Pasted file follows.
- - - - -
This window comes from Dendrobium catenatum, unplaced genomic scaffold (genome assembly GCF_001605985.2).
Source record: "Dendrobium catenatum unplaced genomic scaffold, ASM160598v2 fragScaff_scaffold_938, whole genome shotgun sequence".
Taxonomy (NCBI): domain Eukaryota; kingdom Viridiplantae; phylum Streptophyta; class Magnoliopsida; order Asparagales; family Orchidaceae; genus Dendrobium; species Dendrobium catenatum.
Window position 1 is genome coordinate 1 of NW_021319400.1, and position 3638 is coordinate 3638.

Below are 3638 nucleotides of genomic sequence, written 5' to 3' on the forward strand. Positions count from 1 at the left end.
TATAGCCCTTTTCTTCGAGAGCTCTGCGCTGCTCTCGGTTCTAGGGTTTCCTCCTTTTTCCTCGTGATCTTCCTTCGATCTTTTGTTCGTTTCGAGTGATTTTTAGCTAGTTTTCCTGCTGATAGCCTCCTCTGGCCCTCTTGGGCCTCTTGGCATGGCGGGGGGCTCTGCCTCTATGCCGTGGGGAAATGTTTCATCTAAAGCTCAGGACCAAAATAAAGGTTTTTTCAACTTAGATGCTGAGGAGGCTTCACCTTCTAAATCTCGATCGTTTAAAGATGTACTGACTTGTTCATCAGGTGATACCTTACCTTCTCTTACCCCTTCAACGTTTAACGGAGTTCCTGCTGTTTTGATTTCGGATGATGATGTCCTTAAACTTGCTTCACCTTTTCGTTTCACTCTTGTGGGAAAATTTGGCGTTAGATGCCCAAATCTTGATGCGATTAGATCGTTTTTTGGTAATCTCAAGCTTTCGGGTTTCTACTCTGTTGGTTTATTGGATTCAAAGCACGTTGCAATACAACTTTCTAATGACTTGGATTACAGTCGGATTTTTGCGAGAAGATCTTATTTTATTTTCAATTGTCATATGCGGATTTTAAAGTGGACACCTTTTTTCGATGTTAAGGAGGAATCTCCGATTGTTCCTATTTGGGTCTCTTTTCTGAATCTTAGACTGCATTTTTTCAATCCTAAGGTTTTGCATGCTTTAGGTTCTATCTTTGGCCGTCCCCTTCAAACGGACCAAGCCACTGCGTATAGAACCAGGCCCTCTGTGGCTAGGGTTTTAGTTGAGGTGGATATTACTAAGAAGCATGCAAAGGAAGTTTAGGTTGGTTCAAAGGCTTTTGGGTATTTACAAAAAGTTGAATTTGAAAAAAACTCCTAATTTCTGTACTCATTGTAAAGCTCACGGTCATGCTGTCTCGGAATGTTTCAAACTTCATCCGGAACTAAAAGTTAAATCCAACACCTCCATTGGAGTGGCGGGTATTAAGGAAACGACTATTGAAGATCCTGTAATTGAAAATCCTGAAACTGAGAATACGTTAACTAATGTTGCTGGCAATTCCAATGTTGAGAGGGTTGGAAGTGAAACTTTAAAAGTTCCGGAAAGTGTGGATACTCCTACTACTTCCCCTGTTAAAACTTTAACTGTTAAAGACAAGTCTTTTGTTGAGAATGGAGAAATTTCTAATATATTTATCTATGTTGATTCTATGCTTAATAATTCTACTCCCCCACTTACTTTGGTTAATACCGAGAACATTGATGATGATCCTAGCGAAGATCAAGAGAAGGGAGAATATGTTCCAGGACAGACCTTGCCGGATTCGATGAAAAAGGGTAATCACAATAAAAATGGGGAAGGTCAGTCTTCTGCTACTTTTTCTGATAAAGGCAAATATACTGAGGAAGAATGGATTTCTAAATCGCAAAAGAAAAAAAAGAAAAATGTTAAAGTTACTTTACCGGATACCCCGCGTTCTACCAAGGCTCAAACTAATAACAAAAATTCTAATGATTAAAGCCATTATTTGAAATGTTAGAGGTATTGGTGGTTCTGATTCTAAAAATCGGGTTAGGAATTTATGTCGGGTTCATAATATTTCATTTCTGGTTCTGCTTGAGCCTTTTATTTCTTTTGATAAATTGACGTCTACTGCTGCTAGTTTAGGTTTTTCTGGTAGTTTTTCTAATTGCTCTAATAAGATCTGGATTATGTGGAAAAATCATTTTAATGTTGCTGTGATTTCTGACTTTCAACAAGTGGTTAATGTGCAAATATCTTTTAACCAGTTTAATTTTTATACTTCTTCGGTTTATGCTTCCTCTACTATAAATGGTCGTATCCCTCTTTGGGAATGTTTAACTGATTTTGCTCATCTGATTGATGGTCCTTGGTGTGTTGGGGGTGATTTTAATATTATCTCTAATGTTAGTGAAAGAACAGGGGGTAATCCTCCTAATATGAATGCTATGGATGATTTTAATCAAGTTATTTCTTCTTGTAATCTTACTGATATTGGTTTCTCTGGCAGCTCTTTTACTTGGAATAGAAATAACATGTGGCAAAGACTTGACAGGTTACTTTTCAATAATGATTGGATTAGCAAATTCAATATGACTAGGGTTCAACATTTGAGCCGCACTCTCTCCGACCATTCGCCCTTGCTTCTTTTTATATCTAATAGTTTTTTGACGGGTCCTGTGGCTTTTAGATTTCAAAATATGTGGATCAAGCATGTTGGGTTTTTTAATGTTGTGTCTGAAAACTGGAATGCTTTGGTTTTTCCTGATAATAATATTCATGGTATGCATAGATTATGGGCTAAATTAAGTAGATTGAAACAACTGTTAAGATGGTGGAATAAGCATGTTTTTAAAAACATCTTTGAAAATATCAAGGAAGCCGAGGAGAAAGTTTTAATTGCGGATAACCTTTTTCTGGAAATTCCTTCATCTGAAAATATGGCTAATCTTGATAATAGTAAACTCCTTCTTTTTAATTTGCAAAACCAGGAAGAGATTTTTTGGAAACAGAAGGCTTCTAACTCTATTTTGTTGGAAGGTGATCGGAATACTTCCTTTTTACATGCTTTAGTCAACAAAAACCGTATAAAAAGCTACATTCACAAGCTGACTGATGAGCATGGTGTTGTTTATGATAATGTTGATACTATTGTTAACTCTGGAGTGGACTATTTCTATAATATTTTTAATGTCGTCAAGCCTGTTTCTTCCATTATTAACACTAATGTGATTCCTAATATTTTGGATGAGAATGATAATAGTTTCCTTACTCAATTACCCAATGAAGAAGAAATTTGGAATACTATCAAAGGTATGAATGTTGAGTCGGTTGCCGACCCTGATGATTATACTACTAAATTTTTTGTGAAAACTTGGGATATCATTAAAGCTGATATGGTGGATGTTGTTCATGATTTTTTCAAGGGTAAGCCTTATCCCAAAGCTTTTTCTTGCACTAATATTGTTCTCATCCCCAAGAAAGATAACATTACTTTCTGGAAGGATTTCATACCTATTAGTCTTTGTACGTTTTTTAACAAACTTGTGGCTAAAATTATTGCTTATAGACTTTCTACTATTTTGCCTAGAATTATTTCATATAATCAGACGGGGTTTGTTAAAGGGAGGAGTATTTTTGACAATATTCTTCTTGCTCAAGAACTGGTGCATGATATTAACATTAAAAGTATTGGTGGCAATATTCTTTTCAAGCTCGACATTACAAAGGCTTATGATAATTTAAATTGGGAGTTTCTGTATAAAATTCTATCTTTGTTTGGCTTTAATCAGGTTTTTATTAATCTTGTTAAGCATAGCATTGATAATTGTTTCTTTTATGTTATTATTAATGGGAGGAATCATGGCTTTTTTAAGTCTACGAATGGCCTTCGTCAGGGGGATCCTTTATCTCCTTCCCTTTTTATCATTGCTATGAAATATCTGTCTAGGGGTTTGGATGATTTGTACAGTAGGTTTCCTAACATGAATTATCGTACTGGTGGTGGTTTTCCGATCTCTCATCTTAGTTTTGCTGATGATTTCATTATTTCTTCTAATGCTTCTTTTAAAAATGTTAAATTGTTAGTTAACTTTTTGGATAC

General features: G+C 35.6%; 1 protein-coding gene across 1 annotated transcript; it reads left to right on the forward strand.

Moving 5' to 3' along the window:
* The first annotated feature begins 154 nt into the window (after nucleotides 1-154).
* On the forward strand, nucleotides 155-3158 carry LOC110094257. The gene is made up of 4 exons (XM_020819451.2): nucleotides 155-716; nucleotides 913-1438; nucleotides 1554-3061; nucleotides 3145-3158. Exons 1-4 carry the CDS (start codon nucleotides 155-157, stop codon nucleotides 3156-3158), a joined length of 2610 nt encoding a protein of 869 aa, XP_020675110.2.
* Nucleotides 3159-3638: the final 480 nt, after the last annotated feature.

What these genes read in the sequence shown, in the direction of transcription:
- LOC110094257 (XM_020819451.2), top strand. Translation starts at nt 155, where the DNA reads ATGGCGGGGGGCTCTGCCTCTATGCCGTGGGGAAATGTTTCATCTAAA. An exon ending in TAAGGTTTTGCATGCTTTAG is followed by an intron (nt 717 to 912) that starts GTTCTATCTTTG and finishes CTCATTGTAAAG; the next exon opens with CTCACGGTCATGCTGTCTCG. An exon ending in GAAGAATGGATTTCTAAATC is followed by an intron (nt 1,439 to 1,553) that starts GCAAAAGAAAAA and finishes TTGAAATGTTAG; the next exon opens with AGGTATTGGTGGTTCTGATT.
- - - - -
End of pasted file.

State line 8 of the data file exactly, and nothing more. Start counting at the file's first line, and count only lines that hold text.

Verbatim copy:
Moving 5' to 3' along the window: